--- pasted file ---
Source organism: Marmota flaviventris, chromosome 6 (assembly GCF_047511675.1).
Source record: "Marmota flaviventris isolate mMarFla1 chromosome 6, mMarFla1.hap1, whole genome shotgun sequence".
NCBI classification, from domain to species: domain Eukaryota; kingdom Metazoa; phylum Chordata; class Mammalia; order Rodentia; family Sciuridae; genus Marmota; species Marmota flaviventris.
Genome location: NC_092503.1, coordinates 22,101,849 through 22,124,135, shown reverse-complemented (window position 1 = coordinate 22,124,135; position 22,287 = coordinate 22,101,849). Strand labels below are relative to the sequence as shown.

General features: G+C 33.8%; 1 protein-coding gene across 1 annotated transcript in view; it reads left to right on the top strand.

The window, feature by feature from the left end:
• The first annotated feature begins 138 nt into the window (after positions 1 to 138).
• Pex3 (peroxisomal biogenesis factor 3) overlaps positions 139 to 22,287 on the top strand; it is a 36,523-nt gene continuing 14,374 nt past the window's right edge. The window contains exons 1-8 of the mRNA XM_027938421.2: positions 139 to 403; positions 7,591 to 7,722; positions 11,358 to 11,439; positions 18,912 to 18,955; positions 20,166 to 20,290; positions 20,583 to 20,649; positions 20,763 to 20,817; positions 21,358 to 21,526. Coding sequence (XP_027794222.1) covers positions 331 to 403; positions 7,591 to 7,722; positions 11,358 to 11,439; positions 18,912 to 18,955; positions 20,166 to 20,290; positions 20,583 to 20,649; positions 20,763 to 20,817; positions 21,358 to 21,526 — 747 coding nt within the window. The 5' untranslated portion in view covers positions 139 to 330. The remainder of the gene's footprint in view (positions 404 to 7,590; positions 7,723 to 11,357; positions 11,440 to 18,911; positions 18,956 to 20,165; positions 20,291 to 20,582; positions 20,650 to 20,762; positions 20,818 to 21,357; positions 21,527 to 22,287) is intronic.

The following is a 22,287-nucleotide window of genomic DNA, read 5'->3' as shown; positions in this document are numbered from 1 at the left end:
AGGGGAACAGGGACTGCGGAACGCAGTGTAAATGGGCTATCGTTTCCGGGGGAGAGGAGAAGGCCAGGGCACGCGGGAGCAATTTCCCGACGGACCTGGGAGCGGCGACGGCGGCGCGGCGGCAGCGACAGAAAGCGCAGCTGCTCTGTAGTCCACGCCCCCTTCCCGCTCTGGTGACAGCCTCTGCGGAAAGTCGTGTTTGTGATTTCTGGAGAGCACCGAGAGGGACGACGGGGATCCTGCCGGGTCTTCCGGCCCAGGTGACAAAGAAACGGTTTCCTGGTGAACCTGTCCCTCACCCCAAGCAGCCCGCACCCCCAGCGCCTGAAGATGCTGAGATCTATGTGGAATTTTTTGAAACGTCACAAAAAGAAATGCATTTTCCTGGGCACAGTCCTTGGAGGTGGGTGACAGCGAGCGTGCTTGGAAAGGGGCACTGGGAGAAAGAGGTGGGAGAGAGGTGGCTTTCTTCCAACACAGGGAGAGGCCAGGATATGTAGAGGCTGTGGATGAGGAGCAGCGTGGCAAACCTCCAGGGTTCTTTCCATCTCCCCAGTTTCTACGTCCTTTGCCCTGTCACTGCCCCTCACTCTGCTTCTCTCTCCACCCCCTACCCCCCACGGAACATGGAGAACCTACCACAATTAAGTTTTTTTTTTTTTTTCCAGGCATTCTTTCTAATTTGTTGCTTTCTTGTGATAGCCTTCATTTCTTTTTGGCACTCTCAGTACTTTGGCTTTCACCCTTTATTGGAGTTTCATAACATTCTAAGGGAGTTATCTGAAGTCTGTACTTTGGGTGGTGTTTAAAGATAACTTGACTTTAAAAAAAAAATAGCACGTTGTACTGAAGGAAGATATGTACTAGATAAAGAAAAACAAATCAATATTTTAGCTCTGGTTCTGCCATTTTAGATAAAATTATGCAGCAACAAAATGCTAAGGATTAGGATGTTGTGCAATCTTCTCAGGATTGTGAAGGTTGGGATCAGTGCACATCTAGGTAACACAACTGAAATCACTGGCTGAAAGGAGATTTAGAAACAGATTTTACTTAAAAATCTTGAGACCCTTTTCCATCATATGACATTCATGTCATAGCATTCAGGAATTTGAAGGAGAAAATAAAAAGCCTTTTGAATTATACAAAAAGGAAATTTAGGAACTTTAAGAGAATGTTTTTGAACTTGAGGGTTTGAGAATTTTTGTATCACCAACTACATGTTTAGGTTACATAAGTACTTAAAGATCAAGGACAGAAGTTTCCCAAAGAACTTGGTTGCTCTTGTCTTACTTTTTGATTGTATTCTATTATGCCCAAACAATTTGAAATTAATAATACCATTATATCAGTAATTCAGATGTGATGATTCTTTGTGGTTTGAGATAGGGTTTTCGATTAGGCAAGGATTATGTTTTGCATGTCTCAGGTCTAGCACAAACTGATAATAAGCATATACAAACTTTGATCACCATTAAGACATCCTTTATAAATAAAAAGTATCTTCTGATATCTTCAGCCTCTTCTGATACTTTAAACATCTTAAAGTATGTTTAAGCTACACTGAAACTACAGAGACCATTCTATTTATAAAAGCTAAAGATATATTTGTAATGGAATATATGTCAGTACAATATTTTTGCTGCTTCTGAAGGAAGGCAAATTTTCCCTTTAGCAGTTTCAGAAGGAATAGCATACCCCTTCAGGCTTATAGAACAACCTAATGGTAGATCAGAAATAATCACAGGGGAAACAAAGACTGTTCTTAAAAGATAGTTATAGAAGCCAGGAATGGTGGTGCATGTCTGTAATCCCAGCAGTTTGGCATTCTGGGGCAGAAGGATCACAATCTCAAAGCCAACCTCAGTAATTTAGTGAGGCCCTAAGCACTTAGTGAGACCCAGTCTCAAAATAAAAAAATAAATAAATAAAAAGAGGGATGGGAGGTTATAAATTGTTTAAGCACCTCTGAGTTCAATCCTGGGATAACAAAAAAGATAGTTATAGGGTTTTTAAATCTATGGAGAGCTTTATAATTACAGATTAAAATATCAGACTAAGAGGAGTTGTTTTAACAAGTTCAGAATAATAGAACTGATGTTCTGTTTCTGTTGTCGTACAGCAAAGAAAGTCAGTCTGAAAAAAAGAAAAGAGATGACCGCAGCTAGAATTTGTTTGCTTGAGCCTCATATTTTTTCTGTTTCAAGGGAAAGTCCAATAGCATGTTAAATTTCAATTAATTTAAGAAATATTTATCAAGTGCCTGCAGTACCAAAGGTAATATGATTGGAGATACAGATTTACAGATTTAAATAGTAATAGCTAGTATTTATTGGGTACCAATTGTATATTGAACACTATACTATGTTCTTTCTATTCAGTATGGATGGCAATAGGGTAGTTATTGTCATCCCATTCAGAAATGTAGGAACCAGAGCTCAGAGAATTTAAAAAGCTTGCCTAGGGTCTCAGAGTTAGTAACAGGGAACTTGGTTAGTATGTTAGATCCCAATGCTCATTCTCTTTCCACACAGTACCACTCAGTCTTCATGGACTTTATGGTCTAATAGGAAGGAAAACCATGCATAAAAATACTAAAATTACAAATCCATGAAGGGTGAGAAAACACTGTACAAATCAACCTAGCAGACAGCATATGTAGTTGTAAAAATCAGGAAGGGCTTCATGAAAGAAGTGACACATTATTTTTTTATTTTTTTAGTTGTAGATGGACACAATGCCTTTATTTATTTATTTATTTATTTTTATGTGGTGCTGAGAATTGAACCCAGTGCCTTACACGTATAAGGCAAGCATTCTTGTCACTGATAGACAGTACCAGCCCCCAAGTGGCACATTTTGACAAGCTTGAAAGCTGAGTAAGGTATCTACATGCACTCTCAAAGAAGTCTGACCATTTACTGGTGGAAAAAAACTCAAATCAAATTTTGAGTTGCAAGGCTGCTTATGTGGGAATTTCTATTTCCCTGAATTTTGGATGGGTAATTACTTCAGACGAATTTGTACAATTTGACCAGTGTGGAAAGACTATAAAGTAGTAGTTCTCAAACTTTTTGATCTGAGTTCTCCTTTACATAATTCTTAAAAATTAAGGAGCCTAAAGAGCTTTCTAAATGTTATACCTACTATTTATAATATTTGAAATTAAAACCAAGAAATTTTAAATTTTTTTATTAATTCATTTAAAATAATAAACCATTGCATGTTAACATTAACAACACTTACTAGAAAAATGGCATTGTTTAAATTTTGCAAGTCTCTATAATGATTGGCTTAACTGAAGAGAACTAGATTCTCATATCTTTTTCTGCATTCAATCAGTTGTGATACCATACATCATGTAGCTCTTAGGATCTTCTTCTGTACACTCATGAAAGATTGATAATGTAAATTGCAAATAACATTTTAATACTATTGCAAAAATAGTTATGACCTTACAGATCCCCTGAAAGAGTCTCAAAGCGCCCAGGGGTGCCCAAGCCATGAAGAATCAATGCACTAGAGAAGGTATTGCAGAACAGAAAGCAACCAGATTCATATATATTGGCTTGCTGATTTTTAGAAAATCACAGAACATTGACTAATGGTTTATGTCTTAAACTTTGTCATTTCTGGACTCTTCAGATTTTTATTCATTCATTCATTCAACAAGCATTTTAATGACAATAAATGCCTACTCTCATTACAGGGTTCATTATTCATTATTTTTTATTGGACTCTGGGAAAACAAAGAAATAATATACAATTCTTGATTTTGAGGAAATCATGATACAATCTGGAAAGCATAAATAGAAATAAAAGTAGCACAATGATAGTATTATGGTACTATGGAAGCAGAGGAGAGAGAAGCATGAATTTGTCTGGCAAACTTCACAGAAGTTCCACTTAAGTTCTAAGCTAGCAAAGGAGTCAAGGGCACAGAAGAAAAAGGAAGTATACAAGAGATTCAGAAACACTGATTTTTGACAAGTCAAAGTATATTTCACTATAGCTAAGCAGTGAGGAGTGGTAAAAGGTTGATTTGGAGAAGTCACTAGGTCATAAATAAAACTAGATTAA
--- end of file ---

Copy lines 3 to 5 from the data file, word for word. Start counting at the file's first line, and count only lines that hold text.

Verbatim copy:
NCBI classification, from domain to species: domain Eukaryota; kingdom Metazoa; phylum Chordata; class Mammalia; order Rodentia; family Sciuridae; genus Marmota; species Marmota flaviventris.
Genome location: NC_092503.1, coordinates 22,101,849 through 22,124,135, shown reverse-complemented (window position 1 = coordinate 22,124,135; position 22,287 = coordinate 22,101,849). Strand labels below are relative to the sequence as shown.

General features: G+C 33.8%; 1 protein-coding gene across 1 annotated transcript in view; it reads left to right on the top strand.